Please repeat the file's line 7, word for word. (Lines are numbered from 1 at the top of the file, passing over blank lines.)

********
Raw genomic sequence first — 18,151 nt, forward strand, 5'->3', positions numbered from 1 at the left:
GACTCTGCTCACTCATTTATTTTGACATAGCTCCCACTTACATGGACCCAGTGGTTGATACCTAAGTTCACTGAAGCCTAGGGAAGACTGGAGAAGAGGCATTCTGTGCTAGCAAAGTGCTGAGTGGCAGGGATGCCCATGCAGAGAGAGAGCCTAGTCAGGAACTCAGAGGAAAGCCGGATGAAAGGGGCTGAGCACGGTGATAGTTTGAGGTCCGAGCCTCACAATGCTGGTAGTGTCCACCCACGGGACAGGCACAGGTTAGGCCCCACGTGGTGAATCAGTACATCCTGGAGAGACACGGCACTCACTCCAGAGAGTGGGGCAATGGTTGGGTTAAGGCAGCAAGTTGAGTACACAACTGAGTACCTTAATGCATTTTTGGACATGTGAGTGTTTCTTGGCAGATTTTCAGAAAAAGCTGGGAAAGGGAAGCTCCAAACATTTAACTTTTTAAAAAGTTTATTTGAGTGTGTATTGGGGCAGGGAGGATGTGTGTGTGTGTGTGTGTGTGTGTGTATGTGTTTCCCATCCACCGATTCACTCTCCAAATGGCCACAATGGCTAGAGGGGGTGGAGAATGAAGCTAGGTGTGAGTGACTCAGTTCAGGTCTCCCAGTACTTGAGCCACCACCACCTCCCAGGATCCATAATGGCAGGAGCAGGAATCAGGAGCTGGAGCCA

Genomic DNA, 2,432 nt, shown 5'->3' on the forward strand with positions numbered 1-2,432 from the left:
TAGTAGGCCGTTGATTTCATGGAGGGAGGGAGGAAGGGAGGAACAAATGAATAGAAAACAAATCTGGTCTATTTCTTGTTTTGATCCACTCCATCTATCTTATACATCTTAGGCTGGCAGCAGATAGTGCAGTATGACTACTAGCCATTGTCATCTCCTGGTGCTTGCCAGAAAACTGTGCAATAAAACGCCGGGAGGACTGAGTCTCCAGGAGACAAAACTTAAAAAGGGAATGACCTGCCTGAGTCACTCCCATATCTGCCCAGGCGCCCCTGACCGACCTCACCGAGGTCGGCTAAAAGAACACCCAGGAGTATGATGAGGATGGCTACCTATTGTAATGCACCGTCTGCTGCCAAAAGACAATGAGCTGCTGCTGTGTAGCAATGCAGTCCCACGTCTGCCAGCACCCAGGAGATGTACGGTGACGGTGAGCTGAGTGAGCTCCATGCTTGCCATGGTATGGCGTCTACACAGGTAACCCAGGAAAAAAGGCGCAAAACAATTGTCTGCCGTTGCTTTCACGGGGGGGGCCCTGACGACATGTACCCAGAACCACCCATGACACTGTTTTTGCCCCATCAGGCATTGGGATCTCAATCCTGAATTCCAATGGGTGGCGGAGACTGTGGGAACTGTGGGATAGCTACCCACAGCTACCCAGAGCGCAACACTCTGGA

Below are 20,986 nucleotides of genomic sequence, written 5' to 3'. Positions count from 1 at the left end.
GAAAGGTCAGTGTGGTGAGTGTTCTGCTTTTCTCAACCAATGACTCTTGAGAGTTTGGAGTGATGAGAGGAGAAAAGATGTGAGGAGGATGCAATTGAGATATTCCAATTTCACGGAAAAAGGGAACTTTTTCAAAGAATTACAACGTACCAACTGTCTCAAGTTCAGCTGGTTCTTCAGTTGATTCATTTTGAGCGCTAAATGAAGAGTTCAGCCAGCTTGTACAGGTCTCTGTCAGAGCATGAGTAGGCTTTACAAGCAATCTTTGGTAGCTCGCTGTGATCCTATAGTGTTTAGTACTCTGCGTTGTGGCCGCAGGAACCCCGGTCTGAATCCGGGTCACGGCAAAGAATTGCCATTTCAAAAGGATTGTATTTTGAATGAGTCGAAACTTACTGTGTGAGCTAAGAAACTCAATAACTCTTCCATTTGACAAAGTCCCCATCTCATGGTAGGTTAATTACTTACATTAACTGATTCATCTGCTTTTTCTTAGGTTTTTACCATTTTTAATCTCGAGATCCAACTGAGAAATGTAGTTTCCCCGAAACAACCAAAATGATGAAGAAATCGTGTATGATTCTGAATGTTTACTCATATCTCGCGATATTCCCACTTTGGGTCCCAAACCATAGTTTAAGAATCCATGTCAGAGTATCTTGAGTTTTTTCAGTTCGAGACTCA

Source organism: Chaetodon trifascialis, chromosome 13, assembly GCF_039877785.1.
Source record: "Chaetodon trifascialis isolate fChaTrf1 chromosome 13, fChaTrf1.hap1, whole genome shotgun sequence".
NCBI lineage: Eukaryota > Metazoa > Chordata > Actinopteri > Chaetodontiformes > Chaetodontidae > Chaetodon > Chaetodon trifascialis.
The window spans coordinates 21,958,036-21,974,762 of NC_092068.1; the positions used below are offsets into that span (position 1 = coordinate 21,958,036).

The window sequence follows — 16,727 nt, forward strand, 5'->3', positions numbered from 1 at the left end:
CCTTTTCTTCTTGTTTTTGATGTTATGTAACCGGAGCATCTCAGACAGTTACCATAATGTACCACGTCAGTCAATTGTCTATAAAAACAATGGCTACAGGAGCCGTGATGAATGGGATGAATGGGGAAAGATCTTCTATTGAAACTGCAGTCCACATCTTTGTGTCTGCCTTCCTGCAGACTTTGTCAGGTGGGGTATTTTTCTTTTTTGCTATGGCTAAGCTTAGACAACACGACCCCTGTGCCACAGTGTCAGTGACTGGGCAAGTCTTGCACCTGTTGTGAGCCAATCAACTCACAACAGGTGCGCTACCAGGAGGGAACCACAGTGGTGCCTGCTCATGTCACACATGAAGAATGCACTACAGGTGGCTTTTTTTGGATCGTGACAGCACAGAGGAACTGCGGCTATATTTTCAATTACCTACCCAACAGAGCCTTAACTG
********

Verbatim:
Source organism: Chaetodon trifascialis, chromosome 13, assembly GCF_039877785.1.